Also note that GMRS in the US is not "free for all", but requires a license (paperwork and $$$).

  4. #44

    Default Re: using walkie talkie on SMRT trains

    Quote Originally Posted by LittleWolf View Post
    Interference & absorption? To get the definite, non-speculative answer, one would have to resort to measurements. But you'll probably get in trouble if you unpack any sophisticated measurement equipment in a train ...

    It's illegal in most (possibly all) countries. Equipment needs to be type approved for the specific radio service, and the standard requirement for approval is that the equipment can not be used on unauthorized frequencies. (There are some very limited exceptions in the European Union, though.) Singapore is extremely restrictive in every respect; usually, the only service that is allowed to use non-type approved equipment is the amateur radio service (but Singapore apparently doesn't even allow this). I.e., a licensed ham (in the US) can modify a FRS radio for use on the amateur bands, but it is illegal to use a ham transceiver modified to work on the FRS bands, even if the technical specifications were fulfilled.

    Also note that GMRS in the US is not "free for all", but requires a license (paperwork and $$$).
    LittleWolf, Thank you very much for your advice.

  5. #45
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    Default Re: using walkie talkie on SMRT trains

    Might doppler affect also be causing attenuation of the signal?

    I read in a bike forum that they tried to use walkies for bike to bike comms when on the move and they had problems, even when there is not much traffic and they are not too far apart, possibly cause of this doppler effect, where the rf signal is transmitted and received from a moving object.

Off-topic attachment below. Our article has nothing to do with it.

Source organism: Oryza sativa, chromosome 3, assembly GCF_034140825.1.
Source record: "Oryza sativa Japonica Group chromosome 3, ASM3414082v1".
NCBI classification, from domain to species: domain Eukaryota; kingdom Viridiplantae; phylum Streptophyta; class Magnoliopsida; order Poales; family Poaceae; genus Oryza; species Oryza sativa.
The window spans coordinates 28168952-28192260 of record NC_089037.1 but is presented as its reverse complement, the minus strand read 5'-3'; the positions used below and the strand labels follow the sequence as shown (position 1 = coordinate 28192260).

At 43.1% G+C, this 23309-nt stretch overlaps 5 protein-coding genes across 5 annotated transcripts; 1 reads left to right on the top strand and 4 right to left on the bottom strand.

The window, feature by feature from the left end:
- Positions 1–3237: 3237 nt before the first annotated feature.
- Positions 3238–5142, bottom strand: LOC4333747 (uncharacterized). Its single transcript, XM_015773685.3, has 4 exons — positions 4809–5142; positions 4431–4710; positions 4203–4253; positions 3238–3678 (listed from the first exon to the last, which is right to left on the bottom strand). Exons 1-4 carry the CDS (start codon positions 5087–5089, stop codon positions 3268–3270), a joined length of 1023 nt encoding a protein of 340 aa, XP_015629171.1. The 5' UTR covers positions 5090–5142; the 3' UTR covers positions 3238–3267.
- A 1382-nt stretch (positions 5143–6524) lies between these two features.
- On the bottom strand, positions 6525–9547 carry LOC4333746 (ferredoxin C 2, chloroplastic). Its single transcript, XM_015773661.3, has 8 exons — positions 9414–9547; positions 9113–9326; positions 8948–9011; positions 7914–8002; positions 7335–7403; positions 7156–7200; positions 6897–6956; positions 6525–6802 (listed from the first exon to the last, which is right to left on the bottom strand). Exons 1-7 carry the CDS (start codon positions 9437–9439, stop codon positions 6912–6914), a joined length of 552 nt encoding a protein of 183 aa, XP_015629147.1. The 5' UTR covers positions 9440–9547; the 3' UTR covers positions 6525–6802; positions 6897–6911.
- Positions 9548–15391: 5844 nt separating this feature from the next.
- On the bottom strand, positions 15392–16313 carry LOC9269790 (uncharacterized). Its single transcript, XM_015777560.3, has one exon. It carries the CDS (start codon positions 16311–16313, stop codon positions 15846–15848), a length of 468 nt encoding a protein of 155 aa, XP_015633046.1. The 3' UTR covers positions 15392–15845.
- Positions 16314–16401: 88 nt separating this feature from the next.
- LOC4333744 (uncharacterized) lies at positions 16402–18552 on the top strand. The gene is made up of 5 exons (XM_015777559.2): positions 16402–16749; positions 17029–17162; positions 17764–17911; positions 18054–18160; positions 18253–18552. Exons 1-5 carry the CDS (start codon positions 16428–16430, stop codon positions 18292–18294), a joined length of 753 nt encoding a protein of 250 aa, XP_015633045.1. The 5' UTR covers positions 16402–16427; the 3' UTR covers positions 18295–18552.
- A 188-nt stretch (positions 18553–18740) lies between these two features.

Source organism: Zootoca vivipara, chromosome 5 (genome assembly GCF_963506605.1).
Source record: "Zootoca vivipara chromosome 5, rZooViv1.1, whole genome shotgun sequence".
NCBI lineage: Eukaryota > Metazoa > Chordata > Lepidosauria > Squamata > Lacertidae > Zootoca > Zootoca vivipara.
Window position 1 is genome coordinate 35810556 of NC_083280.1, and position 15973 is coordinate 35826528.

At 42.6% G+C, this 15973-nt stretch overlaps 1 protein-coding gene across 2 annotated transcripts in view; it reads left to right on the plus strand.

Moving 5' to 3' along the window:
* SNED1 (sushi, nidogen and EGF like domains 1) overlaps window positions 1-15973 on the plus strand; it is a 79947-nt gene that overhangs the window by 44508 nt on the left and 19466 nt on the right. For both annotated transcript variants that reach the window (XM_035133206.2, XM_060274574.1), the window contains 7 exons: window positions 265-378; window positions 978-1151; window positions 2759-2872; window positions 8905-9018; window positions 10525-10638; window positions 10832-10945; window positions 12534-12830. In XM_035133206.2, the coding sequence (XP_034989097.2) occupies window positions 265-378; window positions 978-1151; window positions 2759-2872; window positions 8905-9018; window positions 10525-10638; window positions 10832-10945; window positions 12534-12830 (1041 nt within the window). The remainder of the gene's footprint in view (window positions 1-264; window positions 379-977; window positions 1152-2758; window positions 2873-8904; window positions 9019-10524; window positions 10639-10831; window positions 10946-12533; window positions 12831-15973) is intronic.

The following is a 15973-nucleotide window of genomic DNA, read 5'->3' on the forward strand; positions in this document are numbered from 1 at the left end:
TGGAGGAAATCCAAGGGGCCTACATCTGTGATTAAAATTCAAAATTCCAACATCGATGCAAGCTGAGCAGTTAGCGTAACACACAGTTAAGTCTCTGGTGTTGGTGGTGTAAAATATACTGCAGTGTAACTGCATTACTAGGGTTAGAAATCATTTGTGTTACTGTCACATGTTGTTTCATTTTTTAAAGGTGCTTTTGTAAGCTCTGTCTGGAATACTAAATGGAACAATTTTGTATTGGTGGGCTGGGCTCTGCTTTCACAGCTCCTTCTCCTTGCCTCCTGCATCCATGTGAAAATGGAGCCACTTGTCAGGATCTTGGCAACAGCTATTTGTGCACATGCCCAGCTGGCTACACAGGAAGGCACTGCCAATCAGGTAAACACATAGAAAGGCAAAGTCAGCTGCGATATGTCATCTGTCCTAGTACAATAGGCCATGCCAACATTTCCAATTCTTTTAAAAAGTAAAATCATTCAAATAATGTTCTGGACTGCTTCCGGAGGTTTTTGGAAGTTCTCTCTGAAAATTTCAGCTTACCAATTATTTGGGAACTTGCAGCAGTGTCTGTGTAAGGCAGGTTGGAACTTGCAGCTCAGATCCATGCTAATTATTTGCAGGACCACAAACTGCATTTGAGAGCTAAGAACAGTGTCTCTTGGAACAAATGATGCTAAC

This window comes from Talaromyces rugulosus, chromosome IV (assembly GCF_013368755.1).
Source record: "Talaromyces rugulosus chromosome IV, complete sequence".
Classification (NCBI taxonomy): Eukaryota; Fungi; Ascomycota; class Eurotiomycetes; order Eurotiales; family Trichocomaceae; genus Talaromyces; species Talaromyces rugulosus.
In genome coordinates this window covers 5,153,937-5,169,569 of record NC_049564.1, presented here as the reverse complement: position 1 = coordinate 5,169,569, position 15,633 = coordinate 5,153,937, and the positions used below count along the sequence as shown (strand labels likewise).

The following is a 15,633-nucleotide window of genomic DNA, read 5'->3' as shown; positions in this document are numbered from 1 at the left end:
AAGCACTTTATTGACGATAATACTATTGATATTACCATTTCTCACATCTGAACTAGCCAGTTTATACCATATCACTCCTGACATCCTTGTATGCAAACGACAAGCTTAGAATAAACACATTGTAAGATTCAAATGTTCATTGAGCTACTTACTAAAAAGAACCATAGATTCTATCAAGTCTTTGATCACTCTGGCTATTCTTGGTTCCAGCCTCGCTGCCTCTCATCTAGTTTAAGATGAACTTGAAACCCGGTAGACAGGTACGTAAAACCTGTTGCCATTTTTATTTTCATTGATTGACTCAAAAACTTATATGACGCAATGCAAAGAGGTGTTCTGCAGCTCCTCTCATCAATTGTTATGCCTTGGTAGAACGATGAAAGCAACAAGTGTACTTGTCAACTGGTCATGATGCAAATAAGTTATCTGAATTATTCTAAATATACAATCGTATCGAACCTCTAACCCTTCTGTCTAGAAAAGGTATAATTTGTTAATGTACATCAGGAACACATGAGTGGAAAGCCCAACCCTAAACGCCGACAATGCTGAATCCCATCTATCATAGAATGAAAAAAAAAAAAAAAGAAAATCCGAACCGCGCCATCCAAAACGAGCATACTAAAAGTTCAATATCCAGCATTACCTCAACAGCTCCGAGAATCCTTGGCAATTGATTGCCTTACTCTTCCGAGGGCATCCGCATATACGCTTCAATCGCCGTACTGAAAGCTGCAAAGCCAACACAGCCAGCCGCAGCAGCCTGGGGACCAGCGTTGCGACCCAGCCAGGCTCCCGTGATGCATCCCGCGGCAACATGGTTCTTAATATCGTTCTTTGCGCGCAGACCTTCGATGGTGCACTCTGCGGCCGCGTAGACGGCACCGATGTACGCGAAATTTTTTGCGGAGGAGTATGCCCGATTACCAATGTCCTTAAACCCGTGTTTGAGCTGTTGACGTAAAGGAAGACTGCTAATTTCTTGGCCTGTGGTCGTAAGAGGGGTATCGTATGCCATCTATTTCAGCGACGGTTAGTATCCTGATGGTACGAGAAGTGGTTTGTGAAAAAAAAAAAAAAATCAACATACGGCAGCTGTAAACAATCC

6. #46
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    Default Re: using walkie talkie on SMRT trains

    Quote Originally Posted by blueayz View Post
    Might doppler affect also be causing attenuation of the signal?

    I read in a bike forum that they tried to use walkies for bike to bike comms when on the move and they had problems, even when there is not much traffic and they are not too far apart, possibly cause of this doppler effect, where the rf signal is transmitted and received from a moving object.
    The Doppler effect is of concern when communicating with satellites that move at kilometres per second speeds. Bikes don't move fast enough to give significant frequency shifts. Also, in an MRT, both parties don't move relative to each other (they go at the same speed in the same direction), so this is a non-issue.

    One thing that affects the performance of cheap consumer radios is of course that the receivers are usually crap - they may go pretty deaf in the presence of signals on other frequencies. Plus, a lot of cheap electrical appliances sold here are effective radio jammers (IDA is probably too busy preventing responsible people from using radios than taking enforcement action against trashy electronics importers/manufacturers).

    Also, if the radios use squelch (and preset squelch levels are generally fairly high to mask the receiver flaws), the radios will not unmute even if there still is a usable signal. Some radios may have a "monitor" or "unsquelch" button, one could try that to see whether there's a signal.

    I'm not sure if tone-coded squelch (often advertised as "privacy codes") is legal in Singapore, but a lot of such radios are advertised as having more "channels", which is an outright lie (like so much what you read in marketing & advertising). Tone-coded squelch helps to separate different parties using the same frequency, but only one party can use the frequency at any one time. If two or more parties transmit on the same channel (in the erronous belief that the channel is free, because they didn't hear anything though their tone squelch), they unknowingly jam each other. This problem can also be recognized if the radio has a "monitor" button, which lets you hear whether there are other parties before transmitting.